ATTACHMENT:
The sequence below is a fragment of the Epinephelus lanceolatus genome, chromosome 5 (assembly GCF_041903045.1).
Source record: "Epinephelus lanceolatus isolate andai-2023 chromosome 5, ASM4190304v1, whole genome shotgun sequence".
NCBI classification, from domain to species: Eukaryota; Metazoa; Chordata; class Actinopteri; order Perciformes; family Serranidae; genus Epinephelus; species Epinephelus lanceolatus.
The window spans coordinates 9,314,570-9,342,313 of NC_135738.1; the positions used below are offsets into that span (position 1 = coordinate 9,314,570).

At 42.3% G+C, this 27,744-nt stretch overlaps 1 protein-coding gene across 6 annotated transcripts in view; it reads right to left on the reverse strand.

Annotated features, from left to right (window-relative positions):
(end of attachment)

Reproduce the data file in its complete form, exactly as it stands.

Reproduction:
The sequence below is a fragment of the Epinephelus lanceolatus genome, chromosome 5 (assembly GCF_041903045.1).
Source record: "Epinephelus lanceolatus isolate andai-2023 chromosome 5, ASM4190304v1, whole genome shotgun sequence".
NCBI classification, from domain to species: Eukaryota; Metazoa; Chordata; class Actinopteri; order Perciformes; family Serranidae; genus Epinephelus; species Epinephelus lanceolatus.
The window spans coordinates 9,314,570-9,342,313 of NC_135738.1; the positions used below are offsets into that span (position 1 = coordinate 9,314,570).

At 42.3% G+C, this 27,744-nt stretch overlaps 1 protein-coding gene across 6 annotated transcripts in view; it reads right to left on the reverse strand.

Annotated features, from left to right (window-relative positions):